Exploring the brain through art

Mary Guiden

Art can represent the brain, according to Eb Fetz, University of Washington professor in the Department of Physiology & Biophysics and CSNE researcher.  Fetz gave the low-key, entertaining keynote speech at a Center gathering held November 6 in Seattle. He was selected to talk as a primer (pun intended) for an art contest; submissions came from labs, projects and staff involved in the CSNE.

Fetz has a deep interest in art, primarily in multimedia representations of mind/brain relationships. He spent a sabbatical year at the Institute for Advance Study in Berlin. While there, he created print collages and experimented with video editing. At the UW, he teaches “Art and the brain” through the Center for Digital Arts and Experimental Media (DXARTS) with fellow professors Ed Shanken and James Coupe.

How does art represent the brain? “Artists create Rorschach designs that push all the buttons in the brain,” Fetz said.  And a lot of art is based on neuroscience.  Fetz said the recurring theme of portraiture in art is an example of this connection, since the brain has large areas devoted to face recognition.

“Artists ultimately stimulate neural networks,” he said. And that comes to the surface when your brain analyzes and appreciates art. This type of cognitive function is produced by complex patterns of neural activity, but how mental events emerge from these mechanisms remains an enduring mystery that science has not resolved but that artists can explore. Fetz explored this topic, “Artistic explorations of the brain,” published in 2012 in the Frontiers in Human Neuroscience.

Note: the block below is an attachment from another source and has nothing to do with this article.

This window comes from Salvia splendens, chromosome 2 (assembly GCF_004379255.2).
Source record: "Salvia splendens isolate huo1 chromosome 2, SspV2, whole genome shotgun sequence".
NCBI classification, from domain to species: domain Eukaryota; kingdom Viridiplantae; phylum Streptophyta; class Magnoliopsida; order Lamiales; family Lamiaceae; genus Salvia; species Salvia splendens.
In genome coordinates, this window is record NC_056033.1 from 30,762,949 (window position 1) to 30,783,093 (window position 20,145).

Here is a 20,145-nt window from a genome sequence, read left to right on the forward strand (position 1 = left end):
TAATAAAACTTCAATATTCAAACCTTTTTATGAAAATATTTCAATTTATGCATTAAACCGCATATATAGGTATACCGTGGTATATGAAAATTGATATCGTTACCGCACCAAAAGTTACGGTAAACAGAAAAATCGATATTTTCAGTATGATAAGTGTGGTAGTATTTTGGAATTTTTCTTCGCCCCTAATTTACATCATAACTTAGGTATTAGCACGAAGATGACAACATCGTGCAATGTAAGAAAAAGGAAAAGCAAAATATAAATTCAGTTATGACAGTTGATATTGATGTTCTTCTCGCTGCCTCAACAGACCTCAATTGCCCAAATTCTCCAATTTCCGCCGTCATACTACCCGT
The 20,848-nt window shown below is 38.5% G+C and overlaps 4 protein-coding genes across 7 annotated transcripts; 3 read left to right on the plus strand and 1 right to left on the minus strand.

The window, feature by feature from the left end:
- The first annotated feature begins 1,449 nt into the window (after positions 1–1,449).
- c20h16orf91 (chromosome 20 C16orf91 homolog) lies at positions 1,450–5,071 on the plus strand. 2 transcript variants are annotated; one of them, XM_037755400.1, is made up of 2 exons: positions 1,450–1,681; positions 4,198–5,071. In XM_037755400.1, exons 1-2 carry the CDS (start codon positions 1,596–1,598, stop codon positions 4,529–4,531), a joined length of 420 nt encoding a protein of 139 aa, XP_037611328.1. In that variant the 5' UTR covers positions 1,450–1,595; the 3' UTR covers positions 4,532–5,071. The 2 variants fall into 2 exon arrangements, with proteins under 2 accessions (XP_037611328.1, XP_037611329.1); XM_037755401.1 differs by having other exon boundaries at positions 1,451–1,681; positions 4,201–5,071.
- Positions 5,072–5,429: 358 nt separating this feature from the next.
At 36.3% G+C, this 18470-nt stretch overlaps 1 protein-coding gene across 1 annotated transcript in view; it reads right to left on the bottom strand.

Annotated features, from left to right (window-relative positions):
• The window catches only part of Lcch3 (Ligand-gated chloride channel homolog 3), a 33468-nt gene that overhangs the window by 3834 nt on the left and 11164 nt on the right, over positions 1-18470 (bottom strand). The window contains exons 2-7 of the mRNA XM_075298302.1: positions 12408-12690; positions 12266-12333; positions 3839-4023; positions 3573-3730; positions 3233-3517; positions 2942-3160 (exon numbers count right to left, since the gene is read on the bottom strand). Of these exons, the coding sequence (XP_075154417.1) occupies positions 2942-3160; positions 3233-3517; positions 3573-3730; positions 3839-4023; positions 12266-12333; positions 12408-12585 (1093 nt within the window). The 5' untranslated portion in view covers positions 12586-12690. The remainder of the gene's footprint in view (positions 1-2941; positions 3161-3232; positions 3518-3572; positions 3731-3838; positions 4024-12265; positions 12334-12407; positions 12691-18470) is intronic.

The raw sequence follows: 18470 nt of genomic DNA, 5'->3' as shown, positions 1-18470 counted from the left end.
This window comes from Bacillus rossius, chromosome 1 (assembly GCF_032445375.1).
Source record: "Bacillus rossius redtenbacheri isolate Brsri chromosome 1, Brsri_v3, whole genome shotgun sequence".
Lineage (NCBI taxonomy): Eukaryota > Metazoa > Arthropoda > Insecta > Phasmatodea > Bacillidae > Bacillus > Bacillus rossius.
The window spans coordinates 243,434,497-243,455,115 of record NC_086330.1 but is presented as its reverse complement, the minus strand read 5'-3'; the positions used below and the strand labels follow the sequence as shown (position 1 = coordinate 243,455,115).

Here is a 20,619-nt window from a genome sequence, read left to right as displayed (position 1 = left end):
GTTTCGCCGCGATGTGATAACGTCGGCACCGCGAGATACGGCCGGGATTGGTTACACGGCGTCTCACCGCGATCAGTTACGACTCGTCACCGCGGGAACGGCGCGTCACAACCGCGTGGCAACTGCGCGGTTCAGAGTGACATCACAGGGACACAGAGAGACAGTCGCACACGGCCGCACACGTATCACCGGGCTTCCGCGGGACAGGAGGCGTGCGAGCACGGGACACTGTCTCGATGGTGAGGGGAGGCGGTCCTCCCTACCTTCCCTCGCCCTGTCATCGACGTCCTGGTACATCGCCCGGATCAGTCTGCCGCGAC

“We’re all fascinated by the mysterious mind-brain relationship, but there is no rational solution” that explains the mysteries, Fetz said. He encouraged CSNE members to explore these relationships in artistic ways, perhaps by creating a collage or by enrolling in his DXArts class. “Use the right hemisphere to explore,” he said, referring to the part of the brain that some say is the creative part and that he said is more involved in non-verbal intuition and spatial relationships.

Fetz, Shanken and Coupe will teach “Art and the brain” in spring quarter 2015. Fetz is hopeful that neuroscientists young and old will join them to explore artistic approaches to the brain.

At last week's art contest, researchers from the Moritz Lab at the University of Washington took first place with a piece that illustrated a brain-computer spinal interface (pictured at top of story). Second place went to UW graduate student Andrew Bogaard for an abstract piece entitled, "columnar feedback," depicting a Brodmann map or, more specifically, the areas over the motor cortex. MIT's Matthew D'Asaro took third place with Electrohand, constructed with the same material his research group is using to create pressure and shear sensitive skin (also pictured above).